The first and last dance

IMG_4313“Try not to be seen. But if, in a particular circumstance, such a thing cannot be helped, do all you can to keep the duration brief. The same as you do at the residence. To be asked to serve at the formal opening of the parlor is quite an honor, and you should know I put in quite a few good words on your behalf with the hosts. If you do a good job, there will be something extra in it for you at the end of the evening. Of that you may be certain.”

Susan smiled stiffly, then nodded, acknowledging that she understood Mr. Chambers’ directions and what was expected of her. The parlor event was expected to be quite the affair, attracting not only the esteemed residents of the El Moore, but also well-monied guests from throughout Detroit, the type who expected nothing but the best.

Susan had encountered this particular class of folk before, on more than one relatively unpleasant occasion. Which meant that she actually understood much better what was expected of her than Mr. Chambers, even though he considered himself being helpful when trying to describe the dos and don’ts for the evening.

Of course, Mr. Chambers, who had been her employer for several months now, and was a decent enough man, had no way of knowing – nor would he have cared – that Susan had only recently met a particular gentleman during a relatively rare night off, and she and he (his name was also Jonathan, the same as her employer, but she considered him to be far superior when it came to looks, much more sturdy) had made plans to try and spend some time together on that very same evening. Perhaps take a walk. Naturally she had cautioned him, as she was now in the habit of cautioning all of her acquaintances, and even close friends and family members, that it was rather difficult to count on any plans she made as certain “because my life has never actually quite belonged to me.”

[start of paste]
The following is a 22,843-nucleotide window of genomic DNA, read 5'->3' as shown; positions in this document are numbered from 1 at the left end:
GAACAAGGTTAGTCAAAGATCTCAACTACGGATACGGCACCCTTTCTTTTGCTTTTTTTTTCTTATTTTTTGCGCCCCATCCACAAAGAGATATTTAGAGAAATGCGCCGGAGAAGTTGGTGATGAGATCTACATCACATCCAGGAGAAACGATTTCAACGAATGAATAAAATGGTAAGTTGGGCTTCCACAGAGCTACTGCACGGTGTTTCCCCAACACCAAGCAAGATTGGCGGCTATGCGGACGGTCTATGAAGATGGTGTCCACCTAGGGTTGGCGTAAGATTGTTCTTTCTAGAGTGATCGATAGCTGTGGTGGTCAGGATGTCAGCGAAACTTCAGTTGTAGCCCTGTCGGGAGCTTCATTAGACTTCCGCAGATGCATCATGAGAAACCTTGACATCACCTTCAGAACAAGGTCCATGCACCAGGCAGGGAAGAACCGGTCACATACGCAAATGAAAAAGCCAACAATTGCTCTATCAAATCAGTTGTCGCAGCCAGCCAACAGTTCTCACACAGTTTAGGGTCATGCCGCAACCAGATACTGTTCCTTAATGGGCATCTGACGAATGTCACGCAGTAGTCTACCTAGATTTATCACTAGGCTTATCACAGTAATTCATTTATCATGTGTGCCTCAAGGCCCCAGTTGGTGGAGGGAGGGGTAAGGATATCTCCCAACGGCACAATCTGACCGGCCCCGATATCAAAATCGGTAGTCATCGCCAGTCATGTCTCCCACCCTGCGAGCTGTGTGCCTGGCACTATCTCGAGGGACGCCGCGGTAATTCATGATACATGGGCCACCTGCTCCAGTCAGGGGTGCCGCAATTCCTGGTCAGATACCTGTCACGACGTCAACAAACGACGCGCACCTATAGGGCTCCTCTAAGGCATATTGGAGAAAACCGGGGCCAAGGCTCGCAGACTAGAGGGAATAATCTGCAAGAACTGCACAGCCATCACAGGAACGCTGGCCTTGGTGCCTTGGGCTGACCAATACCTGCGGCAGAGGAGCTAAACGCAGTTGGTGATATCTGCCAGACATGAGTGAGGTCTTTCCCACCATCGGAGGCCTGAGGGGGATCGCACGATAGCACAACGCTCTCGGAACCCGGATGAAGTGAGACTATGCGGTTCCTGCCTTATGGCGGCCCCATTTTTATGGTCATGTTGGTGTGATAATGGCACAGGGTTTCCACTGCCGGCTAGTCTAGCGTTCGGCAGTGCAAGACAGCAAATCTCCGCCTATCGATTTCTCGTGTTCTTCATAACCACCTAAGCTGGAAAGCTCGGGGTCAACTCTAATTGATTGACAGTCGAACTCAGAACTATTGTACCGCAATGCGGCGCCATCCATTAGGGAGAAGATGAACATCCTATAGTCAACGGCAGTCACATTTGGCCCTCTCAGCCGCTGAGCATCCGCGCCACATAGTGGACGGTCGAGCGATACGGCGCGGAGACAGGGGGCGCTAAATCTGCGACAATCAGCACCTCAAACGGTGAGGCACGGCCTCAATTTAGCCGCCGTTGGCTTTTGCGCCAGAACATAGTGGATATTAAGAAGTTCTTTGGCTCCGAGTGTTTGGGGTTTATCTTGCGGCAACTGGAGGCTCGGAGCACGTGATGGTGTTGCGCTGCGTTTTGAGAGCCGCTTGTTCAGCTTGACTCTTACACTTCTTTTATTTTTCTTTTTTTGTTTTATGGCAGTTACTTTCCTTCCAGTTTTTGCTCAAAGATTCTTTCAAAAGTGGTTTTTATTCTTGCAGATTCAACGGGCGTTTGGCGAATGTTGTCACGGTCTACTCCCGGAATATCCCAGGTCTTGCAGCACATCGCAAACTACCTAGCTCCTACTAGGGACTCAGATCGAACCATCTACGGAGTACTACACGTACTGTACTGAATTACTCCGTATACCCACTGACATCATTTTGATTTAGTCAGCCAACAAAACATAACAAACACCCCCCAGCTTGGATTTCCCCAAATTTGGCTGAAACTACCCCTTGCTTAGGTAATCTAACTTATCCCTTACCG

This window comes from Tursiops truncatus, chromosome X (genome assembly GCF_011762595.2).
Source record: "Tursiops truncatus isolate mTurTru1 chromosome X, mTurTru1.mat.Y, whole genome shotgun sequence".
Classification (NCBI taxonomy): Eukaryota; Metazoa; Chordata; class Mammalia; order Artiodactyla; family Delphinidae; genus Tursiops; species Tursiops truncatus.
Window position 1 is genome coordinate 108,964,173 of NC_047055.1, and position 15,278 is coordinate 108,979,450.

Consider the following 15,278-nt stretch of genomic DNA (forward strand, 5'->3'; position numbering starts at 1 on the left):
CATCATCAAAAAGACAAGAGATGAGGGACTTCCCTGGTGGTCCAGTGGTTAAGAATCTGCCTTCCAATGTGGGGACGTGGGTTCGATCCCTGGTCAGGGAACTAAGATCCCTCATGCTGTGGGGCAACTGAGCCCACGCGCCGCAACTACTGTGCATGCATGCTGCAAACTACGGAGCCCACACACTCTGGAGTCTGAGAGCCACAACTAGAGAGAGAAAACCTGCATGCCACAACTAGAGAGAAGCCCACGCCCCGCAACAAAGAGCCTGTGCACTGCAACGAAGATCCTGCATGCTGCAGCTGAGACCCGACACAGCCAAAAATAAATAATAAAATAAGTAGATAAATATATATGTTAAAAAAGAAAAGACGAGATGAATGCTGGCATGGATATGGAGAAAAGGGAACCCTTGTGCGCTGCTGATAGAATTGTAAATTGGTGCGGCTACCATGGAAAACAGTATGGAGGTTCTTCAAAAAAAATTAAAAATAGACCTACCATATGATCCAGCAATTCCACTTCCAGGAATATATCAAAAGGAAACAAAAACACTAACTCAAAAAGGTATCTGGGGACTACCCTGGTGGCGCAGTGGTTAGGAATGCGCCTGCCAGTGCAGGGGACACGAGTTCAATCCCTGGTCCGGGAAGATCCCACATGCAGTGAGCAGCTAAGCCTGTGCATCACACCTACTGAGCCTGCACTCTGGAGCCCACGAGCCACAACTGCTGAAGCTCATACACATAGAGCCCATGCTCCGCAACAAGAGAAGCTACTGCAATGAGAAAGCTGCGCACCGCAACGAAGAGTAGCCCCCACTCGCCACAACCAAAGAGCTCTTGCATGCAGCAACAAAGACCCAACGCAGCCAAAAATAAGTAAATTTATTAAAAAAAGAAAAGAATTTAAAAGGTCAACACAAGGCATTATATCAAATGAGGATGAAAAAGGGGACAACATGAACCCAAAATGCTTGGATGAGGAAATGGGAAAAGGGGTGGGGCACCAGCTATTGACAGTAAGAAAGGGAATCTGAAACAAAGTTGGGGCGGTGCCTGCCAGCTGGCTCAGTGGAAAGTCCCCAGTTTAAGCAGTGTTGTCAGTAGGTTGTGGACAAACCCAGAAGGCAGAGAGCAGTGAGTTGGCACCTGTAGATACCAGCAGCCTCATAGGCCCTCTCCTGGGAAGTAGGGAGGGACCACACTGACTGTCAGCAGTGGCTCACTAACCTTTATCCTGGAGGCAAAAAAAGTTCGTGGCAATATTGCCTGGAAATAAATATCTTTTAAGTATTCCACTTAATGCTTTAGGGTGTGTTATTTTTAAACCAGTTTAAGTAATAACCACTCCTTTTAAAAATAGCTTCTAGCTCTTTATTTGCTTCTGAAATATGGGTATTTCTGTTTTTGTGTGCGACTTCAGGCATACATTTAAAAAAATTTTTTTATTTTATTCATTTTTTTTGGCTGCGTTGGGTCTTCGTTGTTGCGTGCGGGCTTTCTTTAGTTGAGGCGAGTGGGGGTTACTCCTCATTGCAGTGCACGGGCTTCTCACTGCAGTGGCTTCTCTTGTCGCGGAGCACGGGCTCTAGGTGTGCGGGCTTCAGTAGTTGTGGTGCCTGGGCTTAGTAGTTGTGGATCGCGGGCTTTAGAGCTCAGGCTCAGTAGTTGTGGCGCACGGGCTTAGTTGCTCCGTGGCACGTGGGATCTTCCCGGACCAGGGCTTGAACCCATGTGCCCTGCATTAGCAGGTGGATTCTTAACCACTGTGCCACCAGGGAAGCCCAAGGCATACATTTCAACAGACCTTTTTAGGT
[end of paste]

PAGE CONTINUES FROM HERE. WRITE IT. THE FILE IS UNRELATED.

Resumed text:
Jonathan had smiled, as someone who understood only too well. She liked his eyes.

When the fabulous evening arrived, Mr. Chambers made a point of discreetly edging toward where Susan was standing near the corner of the room, not being seen as instructed, and whispered what a wonderful job she was doing at erasing herself in plain view. It was as if no one noticed her at all, he said.

Susan smiled. Nodded. She tried to remember Jonathan’s eyes.

 

**********************************

Freddy sat near the edge of the parlor, a cigarette in one hand and a beer in the other. The joint was kicking in from earlier, which made the otherworldly sounds of Funkadelic’s “Wars of Armageddon” come as close to divine madness as anything he had ever heard.

He turned his attention to James, his roommate, who was sitting next to him, calmly absorbing the semi-festive atmosphere of what neither one of them could believe was the El Moore’s last party. It just seemed wrong. All wrong. The room was packed with all sorts, which was what had always made the El Moore so cool and special, he thought. That strange but perfect mix of Detroit humanity. The kind of thing that seemed to feed the artist in him.

James squinted his dark eyes, the only part of him darker than his skin. He chuckled.

“So this is really it then, huh, Freddy? The end of the line? Wow. I just never…wow.”

“Yeah…” said Freddy. “Yeah. I know. Me either.”

 

 

 

 

 

About Keith Owens

Keith Owens is a freelance writer, columnist, blogger and musician whose most recent work has been featured in Model D Detroit, BLAC Detroit, and the national political affairs blog PoliticusUSA. He has also published three novels through Detroit Ink Publishing (www.detroitinkpublishing.com), the eBook publishing company he co-founded with his wife, Pamela Hilliard Owens. Keith and Pam live in a 100-year-old home in the Historic Boston-Edison District a few miles north of the El Moore.

El Moore